"He instinctively can find the shining greatness of our American culture and does a good job of highlighting it (although he also does have those rare lapses when he writes about hockey, but that is something caused by impurities in the Eastern waters or something)." Erik Keilholtz
Under the patronage of St. Tammany
Mark C. N. Sullivan is an editor at a Massachusetts university. He is married and the father of three children. Email
Before there was Bill Buckner there was Ralph Branca. The Dodger pitcher, above right, gave up the pennant-winning home run to the Giants' Bobby Thomson in 1951 in what is still remembered as the most dramatic moment in baseball history.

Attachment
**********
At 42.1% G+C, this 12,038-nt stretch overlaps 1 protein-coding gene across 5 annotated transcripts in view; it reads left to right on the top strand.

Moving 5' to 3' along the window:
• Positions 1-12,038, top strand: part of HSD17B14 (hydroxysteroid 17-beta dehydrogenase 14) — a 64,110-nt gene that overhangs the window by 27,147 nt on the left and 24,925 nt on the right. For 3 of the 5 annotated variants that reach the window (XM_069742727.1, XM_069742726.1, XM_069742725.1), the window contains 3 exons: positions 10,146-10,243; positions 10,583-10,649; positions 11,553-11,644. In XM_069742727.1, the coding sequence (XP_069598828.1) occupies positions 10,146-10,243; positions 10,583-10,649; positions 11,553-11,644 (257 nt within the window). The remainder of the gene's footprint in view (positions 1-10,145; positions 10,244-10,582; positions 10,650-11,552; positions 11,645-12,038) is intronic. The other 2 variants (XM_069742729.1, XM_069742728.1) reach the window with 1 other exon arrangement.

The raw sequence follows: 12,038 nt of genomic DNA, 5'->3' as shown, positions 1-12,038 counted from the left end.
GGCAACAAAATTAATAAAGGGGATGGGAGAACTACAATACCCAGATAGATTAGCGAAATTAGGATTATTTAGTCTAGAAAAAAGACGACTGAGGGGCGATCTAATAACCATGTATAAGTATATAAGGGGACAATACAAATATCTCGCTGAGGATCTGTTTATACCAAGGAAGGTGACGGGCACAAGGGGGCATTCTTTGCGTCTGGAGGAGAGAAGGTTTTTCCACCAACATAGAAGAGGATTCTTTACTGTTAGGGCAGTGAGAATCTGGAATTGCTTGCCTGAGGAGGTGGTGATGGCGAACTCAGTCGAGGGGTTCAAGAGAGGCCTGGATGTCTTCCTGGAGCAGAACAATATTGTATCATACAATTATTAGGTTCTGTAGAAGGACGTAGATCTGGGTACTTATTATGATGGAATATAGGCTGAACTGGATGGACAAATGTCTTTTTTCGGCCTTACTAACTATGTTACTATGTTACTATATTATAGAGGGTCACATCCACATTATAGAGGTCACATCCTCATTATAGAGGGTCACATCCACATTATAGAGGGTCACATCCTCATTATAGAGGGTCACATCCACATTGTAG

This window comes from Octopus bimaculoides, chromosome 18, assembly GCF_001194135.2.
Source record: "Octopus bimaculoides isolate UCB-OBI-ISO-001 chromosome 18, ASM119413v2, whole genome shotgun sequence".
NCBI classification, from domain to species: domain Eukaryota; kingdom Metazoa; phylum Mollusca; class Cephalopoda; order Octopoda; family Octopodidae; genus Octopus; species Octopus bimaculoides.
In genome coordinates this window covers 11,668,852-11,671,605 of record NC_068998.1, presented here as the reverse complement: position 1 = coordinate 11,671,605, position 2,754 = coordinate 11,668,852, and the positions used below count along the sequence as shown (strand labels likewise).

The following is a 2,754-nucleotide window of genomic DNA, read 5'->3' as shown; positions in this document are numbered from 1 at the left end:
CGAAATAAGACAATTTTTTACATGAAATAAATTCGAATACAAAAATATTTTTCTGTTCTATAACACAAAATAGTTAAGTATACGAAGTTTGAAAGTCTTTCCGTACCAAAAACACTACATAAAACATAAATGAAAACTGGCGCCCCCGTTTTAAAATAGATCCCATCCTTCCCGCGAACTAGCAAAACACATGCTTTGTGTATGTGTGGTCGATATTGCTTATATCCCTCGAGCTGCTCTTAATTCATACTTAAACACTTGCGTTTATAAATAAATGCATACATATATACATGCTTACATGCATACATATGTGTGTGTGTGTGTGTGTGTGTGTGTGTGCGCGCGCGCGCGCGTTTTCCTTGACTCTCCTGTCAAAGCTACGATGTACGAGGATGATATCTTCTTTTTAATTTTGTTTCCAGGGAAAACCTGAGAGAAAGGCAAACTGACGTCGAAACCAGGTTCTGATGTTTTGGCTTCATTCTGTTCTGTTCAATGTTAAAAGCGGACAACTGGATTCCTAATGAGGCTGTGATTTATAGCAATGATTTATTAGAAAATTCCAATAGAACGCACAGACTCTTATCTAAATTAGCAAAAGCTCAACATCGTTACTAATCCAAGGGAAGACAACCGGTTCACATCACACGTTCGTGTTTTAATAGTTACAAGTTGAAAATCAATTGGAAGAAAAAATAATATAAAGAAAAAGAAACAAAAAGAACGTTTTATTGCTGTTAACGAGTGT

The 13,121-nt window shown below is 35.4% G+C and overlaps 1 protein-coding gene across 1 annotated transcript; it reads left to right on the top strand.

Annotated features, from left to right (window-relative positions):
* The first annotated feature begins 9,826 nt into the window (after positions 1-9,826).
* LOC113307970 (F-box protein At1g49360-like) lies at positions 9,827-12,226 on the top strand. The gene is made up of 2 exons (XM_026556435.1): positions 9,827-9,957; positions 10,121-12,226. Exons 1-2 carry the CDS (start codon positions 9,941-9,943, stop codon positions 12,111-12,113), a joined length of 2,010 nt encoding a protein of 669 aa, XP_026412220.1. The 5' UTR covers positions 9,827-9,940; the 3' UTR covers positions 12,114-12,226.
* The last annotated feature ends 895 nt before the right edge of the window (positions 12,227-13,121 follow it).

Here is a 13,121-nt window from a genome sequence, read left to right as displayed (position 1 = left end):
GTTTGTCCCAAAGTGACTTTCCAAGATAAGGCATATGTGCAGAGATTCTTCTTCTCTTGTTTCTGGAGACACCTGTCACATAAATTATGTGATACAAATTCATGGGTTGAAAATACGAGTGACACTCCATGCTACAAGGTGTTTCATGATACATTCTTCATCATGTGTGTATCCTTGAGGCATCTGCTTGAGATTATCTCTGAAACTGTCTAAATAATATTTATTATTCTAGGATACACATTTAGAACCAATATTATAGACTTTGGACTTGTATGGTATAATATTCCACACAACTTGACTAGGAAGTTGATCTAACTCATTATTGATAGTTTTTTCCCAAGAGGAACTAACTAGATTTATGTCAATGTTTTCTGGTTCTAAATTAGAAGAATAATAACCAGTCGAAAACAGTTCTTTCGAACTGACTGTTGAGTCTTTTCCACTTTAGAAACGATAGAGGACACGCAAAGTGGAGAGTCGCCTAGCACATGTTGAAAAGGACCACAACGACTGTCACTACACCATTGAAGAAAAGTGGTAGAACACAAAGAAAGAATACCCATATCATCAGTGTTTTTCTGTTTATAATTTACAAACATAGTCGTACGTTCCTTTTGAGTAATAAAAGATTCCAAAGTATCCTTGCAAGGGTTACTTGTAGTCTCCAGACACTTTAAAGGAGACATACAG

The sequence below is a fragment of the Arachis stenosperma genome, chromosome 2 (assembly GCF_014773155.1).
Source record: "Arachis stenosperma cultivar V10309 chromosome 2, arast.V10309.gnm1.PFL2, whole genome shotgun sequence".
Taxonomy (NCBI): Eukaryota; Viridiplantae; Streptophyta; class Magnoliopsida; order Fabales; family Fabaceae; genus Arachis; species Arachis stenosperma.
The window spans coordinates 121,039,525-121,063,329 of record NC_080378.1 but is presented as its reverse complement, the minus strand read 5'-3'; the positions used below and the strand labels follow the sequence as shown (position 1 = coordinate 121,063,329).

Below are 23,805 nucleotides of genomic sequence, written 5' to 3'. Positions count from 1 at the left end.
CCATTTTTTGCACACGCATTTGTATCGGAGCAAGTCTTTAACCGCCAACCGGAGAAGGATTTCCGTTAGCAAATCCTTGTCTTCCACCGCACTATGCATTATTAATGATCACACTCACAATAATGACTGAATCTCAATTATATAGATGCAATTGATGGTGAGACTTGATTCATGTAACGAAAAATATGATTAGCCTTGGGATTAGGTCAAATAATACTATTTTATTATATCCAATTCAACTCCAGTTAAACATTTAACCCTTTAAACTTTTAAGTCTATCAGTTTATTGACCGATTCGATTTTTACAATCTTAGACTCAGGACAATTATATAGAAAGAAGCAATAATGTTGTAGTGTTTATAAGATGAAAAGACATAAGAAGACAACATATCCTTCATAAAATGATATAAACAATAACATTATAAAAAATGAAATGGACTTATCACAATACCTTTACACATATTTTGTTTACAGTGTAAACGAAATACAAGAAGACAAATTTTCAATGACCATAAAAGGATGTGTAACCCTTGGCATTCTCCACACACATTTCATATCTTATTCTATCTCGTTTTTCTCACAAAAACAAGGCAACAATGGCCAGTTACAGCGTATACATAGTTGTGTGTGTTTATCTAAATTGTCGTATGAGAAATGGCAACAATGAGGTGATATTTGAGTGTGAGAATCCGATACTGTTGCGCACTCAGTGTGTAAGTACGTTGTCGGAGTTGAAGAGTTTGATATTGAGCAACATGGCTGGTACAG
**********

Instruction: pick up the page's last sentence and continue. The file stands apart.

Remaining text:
Except that wasn't all there was to it. It turns out the Giants had been cheating: they had someone stationed in the far reaches of the ballpark with a telescope and a buzzer who was relaying the catcher's signs. Giant batters were tipped off to what pitches were coming. Had it been known at the time it would have been a scandal.
Through the grapevine, Branca later learned about the Giants' sign-stealing. But he kept it to himself. For a half-century, he bore the stigma of being the goat's goat – and said nothing.
The Wall Street Journal's Joshua Prager has written a book, The Echoing Green, on the untold story behind the Shot Heard 'Round the World and the secret carried by Branca and Thomson. The website is magnificent.